The latest research report from renowned research institute Ponemon has revealed a few big surprises about the priorities of IT and security professionals in 2014 and their plans to deal with today’s cyber threats.
Firstly, the not-so-surprising results:
APTs are the biggest threat priority for organizations in 2014
Advanced persistent threats are nasty and powerful attacks that are creating huge challenges for businesses – and IT security pros are struggling to defend the endpoint against these targeted attacks. 81% say it is difficult or very difficult to achieve endpoint security and most are spending more time on endpoint security compared to last year.
Windows 7/8 is creating some challenges for IT pros in managing user profiles and privileges
Those that use Windows 7/8 find it more difficult than those using other operating systems (71% find it difficult compared to 58% of non-Windows 7/8 users). Those tasks that are most difficult usually take up more time, and this is reflected by the percentage of time dedicated to securing the endpoint, which takes up just over half the time of IT pros (52% of total time) compared to 44% of non-Windows 7/8 users.
The likely cause of this challenge is Microsoft’s secure yet inflexible UAC, and the app store approach in Windows 8. We talk to many companies that have struggled with the polarized options of standard and admin users, which can make it more difficult to manage users without the right technology in place to manage privileged access.
The 3 biggest surprises:
1) Admin use is rising
- An average of 31% of staff have admin privileges
- 40% say the percentage of users with admin rights is increasing year on year
Despite all the evidence about the dangers of admin rights, it is surprising that almost a third of employees have admin rights, and even more concerning is that this is going up, not down.
The Microsoft Vulnerabilities Study 2013 revealed that 92% of critical vulnerabilities could be mitigated by the removal of admin rights. So remove admin rights and you massively reduce the attack vector.
The rise in admin users could be explained by the fact that only 9% rate end user experience as important when planning a security project. If the user experience isn’t fully considered, the organization usually has a very inflexible security posture. This creates a big temptation for admin rights to be given back, as users demand the rights to be able to function in their roles, which is likely to result in project failure.
2) Lack of visibility is creating big challenges
- 55% have either zero or low visibility of employee behavior, application access and software downloads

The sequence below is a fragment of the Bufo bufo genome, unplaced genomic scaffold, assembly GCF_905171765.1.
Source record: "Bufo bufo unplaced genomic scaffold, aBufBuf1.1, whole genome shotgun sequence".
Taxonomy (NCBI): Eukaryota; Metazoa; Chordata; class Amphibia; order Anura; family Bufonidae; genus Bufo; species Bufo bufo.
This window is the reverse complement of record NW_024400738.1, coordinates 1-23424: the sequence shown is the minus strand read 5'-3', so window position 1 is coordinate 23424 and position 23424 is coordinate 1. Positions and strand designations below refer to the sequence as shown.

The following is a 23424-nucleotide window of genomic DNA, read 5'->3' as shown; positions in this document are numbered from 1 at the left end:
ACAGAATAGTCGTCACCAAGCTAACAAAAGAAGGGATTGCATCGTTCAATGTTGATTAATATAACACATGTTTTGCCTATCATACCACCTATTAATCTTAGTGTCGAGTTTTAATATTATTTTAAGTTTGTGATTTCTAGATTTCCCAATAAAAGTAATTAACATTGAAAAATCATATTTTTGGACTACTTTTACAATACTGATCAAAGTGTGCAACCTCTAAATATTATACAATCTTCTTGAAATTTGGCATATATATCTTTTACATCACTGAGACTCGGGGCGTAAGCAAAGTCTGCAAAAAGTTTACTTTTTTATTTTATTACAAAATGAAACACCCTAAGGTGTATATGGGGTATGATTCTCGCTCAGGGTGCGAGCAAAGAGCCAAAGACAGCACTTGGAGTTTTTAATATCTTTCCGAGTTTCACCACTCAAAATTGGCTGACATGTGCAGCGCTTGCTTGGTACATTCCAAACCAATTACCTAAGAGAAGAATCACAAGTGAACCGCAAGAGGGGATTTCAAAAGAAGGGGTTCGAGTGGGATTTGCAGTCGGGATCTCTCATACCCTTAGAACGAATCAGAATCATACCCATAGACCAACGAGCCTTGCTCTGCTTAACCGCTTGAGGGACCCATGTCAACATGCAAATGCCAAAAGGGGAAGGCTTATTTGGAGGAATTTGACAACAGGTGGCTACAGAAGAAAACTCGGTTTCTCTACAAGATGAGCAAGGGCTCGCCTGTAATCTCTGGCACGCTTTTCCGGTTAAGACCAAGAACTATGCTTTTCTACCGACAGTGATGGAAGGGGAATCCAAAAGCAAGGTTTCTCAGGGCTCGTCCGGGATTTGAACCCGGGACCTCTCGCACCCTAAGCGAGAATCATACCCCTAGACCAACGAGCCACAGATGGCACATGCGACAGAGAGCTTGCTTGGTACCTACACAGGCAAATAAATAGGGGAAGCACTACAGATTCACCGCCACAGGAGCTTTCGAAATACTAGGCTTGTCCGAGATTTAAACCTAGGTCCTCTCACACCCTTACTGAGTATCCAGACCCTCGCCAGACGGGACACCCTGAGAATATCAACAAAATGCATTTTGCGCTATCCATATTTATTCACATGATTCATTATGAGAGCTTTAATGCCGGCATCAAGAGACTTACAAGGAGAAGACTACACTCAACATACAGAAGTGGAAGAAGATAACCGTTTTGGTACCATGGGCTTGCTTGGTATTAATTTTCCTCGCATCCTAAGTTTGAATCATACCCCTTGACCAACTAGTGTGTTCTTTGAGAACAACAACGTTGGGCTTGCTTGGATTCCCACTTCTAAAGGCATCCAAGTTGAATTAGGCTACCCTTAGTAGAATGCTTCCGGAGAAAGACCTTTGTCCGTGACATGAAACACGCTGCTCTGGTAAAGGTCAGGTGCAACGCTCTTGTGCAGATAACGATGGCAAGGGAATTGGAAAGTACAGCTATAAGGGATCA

IT pros are struggling to manage their security solutions because of poor insight into user behavior. Without the tools to identify who and what is reliant on admin rights, coupled with a rising number of admins, this will also contribute to the challenge.
3) Importance of minimizing user privileges still not fully understood
When it comes to mitigation strategies, minimizing users with admin rights is ranked just 4/10 in terms of effectiveness by those that have a solution in place. This perception is a both a surprise and a concern.
I cannot stress enough the importance of removing admin rights, and the danger they represent. I would go as far as to say that giving out admin rights is tantamount to professional negligence.
That said, it’s not easy as organizations are facing an impossible compromise. If you give out admin rights, it punches a hole in your security posture, but if you lock all your users down to a standard user account, the desktops become increasingly difficult to manage, the users require more support and productivity is severely impacted. This is why it is vital to have the right technology in place to manage user privileges.
Industry analysts like the Council on Cyber Security and Governments including the UK and Australia all recommend privilege management and application whitelisting as among the top 5 most essential security strategies, based on analysis of real-world attack data.
The Ponemon research shows that 92% of companies have up to date antivirus software, and yet this is ranked at number 30 by the Australian Department of Defense – meaning that there are 29 other techniques that are more effective!
We would always advocate a layered security strategy and the combination and priority of technologies may differ for each specific organization – but it’s clear that the balance of adopted mitigation strategies has some way to go before it falls in line with best-practice recommendations.